Seattle, October 10, 2009 Ė ó In a visit to the
Seattle field office Thursday, FBI Director Robert Mueller warned of the
dangers posed by outside attempts to recruit and radicalize young
American Muslims, but wouldnít discuss an ongoing investigation into
reports that a young Somali man from Seattle was involved in a suicide
bombing that killed 20 in Mogadishu last month.
Mueller said he didnít "talk about particular investigations." His more
general comments reflected testimony he has provided to Congress on the
issue, in which he has said these recruits ó who travel for terrorist
training to Somalia or Pakistan ó pose a special threat here because
they may have access to U.S. passports and are familiar with Western
Mueller said communities being targeted by the radicals are "every bit
as patriotic as any other community in the United States," and urged
members to cooperate. "They are a substantial part of the solution to
this," he said.
In May, Mueller told members of the House Judiciary Committee that the
bureau was aware of "young men from communities in the United States,
radicalized and recruited here to travel to countries such as
Afghanistan or Iraq, Yemen, or Somalia" for terrorist training and to
fight, often for groups affiliated with al-Qaida.
He delivered the same message before the Senate Judiciary Committee two
weeks ago, after a long summer that saw several major terrorism cases
emerge, including the bureauís attempts to confirm that a young Somali
man from Seattle was one of a team of suicide bombers in Mogadishu in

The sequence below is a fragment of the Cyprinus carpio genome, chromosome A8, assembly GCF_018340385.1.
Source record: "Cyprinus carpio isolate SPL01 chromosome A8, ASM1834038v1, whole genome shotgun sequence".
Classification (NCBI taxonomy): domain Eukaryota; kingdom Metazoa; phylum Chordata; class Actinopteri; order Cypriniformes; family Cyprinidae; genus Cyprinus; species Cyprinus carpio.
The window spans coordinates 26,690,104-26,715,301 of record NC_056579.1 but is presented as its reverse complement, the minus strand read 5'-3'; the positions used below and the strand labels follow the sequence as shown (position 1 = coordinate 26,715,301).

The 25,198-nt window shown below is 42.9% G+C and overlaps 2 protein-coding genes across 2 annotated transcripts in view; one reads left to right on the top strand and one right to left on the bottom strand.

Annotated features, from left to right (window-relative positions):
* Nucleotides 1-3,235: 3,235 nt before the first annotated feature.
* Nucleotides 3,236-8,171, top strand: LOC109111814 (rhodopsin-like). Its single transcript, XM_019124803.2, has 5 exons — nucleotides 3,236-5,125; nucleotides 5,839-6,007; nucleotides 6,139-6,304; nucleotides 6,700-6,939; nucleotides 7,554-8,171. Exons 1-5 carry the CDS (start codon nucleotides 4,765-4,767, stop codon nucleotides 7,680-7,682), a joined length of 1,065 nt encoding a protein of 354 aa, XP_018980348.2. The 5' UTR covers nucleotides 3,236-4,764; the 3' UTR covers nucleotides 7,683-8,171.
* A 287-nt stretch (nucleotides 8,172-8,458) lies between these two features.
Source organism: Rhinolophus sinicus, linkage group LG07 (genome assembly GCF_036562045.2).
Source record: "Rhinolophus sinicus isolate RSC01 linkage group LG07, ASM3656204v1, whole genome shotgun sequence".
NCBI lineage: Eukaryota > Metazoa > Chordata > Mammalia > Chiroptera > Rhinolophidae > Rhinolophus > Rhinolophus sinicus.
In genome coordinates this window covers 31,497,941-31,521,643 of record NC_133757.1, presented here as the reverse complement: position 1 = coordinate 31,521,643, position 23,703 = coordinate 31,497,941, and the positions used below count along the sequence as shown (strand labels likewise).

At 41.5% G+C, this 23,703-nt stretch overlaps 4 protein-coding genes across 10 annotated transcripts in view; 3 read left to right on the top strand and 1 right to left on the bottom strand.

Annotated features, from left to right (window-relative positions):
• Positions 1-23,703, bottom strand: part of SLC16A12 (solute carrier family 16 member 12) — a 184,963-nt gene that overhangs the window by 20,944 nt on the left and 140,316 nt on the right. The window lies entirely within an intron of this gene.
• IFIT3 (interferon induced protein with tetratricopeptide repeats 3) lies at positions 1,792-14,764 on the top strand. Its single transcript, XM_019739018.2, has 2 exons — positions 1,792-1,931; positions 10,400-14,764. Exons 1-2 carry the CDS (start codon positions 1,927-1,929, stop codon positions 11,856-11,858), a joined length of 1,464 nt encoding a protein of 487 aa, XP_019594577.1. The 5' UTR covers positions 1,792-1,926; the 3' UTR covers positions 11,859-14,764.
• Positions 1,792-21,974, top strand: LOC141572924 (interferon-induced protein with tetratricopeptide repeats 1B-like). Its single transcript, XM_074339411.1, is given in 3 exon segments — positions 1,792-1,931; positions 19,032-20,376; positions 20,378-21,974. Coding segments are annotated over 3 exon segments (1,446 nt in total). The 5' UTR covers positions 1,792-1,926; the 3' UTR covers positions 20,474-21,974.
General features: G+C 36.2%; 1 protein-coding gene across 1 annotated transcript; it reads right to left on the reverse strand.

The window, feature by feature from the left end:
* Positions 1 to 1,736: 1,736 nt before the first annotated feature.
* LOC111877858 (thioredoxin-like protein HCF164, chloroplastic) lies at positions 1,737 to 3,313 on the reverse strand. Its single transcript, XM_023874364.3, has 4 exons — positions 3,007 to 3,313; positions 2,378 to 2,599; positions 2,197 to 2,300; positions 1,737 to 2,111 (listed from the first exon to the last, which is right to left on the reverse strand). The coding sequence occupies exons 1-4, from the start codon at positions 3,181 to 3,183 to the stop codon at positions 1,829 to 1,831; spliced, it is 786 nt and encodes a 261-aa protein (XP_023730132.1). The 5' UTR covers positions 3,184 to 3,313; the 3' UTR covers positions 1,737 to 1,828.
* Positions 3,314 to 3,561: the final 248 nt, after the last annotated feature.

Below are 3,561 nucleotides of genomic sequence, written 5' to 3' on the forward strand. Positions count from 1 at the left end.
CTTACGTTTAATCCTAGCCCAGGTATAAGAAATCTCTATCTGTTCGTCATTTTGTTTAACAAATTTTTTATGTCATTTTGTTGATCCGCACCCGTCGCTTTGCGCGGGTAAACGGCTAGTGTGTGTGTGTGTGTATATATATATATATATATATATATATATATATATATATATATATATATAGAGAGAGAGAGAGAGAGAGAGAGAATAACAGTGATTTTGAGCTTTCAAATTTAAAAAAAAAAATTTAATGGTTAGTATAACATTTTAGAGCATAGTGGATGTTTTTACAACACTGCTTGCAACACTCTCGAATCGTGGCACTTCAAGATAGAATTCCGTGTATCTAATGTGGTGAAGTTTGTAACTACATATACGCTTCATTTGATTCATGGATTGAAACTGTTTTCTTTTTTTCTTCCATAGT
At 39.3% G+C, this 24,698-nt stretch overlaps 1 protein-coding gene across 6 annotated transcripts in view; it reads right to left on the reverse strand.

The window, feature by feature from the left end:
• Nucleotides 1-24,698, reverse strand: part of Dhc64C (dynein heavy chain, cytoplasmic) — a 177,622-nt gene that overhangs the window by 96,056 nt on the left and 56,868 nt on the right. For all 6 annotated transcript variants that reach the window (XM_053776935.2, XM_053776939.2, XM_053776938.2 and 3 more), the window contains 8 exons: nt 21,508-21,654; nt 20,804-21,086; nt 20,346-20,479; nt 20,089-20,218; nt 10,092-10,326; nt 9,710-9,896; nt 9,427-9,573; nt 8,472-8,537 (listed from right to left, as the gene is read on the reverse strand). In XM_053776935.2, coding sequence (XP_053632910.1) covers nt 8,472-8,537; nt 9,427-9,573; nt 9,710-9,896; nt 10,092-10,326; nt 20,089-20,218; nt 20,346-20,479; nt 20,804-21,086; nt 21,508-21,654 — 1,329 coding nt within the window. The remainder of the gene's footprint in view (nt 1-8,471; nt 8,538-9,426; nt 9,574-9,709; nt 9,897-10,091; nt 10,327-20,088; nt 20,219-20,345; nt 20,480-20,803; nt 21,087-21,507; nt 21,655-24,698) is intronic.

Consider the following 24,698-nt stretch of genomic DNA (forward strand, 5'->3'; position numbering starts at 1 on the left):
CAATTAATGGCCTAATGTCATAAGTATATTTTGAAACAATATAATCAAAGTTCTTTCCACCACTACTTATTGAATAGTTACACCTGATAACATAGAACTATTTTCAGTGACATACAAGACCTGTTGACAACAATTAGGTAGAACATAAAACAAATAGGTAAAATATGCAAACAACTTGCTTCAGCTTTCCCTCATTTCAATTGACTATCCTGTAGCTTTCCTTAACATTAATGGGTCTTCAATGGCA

The directorís comments about the bureauís efforts to penetrate and
cooperate with Muslim communities were less enthusiastic than those he
offered Thursday in Seattle. The Somali community, in particular, has
proved "more insular" than some, he told senators.
As many as 20 Minnesota Somali men are believed to have been recruited
by al-Shabaab, a terrorist organization with links to al-Qaida, and at
least three have died. Last fall, 27-year-old Shirwa Ahmed from
Minneapolis blew up himself and 29 others in a suicide bombing at a
United Nations checkpoint in Mogadishu.
In July, a 25-year-old graduate of Seattleís Roosevelt High School,
Abdifatah Yusuf Isse, pleaded guilty in Minnesota to providing support
to terrorists in connection with U.S. recruitment efforts by al-Shabaab.
Earlier that summer, federal authorities received information that Ruben
Shumpert of Seattle, an African-American who converted to Islam in
prison, was reportedly killed in a U.S.-supported rocket attack near
Mogadishu. Mueller also briefly discussed the unsolved slaying of
Assistant U.S. Attorney Thomas Wales, who was gunned down eight years
ago this coming Sunday in the basement of his Queen Anne home.
"For the last eight years, it has been a priority case," Mueller said.
"It continues to be a priority case."
Source: The Seattle Times, Friday, 09 October 2009